Reproduced from Social Samosa As content consumption levels rise, creators, platforms and brands brainstorm on ways to make the most of it via collaboration.
An Instagram Live concert online in exchange for playlists, a webinar that helps you understand the little things about keeping audiences hooked or a chef that gives you quick recipes to conjure up food out of leftovers at home — are all content format possibilities that have prominently cropped up amidst the ongoing lockdown in the country.
Step two to new content formats are looking for opportunities to monetize. Here, platforms and brands play a major role. BookMyShow has come up with a property called Live from HQ — where a creator has been scheduled to perform live on Facebook and Instagram every day. The platform is facilitating and supporting via registrations and promotions. “Live from HQ has been curated and produced with the help of our partners Big Bad Wolf Entertainment and while it is the first phase in a new entertainment experience that we have put together for customers, we are working towards more such initiatives,” Albert Almeida, COO – Live Entertainment, BookMyShow tells us.
New formats and opportunities are cropping up. Roshan Abbas, MD, Geometry Encompass gives us an overview from behind-the-screens. “When they try new formats, people will have to get comfortable with technology. When you are going live, it’s not just about a broadcast, you have got to answer comments and bring people into your conversations. Sometimes you will have to edit a video at home, which not all artists may know how to. I think this will be a whole new era of collaboration that is going to begin,” he says.
However, could it lead to saturation? Abbas relates the situation to the time people began using YouTube. “When people started making YouTube videos, everyone started doing it. However, there was a certain quality that moved ahead and people found it engaging. I think there will be a lot of experiments and there will be a big flood before things start to calm down. The entire artist community needs to come together and see and learn.”
Experimenting with the new online formats zone, Kommune, a performance arts collective, has launched #HomeIsWhereTheArtIs. He further tells us about monetisation models that are likely to work. One of them is where people will end up paying per view, which will take time for you will first have to build a paying audience. Patreon is one success story where people can say, hey, I will release a single if 5000 people pay me a dollar each. It could be even a freemium model where the artist could play free and live for 15 minutes after which people can buy a ticket to get into a virtual backdoor that takes you another, exclusive area. Barter deals can do wonders right now. When it comes to platforms like youTube, Facebook, Instagram, Zoom and TikTok, they will definitely support and promote such concepts and events because that’s where the audience is. On the brand end, innovative opportunities will have to be found where plug-ins can happen in the middle of a Live.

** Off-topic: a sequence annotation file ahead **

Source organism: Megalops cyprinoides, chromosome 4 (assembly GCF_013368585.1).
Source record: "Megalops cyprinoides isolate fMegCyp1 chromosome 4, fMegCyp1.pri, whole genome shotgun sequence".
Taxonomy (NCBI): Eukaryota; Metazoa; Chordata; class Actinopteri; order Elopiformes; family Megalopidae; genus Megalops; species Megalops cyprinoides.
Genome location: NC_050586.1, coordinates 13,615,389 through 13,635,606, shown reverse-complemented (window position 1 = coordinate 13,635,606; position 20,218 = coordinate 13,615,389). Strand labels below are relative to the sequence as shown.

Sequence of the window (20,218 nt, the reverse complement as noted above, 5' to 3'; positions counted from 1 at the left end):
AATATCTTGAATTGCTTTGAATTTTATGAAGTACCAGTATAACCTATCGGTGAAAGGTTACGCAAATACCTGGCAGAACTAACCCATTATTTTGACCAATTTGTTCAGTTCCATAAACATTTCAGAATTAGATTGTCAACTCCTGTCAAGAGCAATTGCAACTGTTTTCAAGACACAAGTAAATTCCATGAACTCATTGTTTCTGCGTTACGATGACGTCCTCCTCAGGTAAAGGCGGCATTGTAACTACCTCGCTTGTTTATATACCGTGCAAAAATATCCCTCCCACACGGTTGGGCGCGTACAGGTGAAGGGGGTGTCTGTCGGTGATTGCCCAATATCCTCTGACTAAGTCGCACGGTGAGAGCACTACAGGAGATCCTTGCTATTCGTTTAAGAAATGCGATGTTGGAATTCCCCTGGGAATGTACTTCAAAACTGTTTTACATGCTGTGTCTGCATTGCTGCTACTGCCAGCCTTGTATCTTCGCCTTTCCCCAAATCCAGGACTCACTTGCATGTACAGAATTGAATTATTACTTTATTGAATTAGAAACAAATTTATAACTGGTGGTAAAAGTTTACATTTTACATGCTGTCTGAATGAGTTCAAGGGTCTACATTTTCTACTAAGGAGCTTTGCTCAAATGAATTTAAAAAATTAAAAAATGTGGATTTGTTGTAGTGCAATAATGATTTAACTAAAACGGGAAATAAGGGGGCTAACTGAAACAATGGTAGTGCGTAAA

He gives us an example: What if a brand says, hey, I know you can’t go out to eat right now. However, what if I can offer you a virtual butter chicken at a much lower cost, which you can eat next month? Pay me today but get the benefit tomorrow.
In fact, Dineout has come up with such a plan to support restaurants with vouchers that people can buy right now and use in the next six months. The industry has been talking about virtual events for a long time. However, things were slow-moving. now it is a need of the hour. The question is: How do you bring in the emotion of a live event on social media? This, when you have well-produced videos of the same artist available online. What is the extra factor that will help bring people in?
“Whoever cracks the two-way format that can engage audiences at home is going to win,” Abbas tells us, adding, “A person can say, hey, you have ingredients at home? Come I will teach you how to cook. Insurance brands can talk about the importance of investment against a health crisis. A tech brand can help people learn technology or even support them with devices. Someone can work on the content that parents can consume with kids. Brands can easily come on board but only the innovator/ creator will win. It’s the innovation battle.”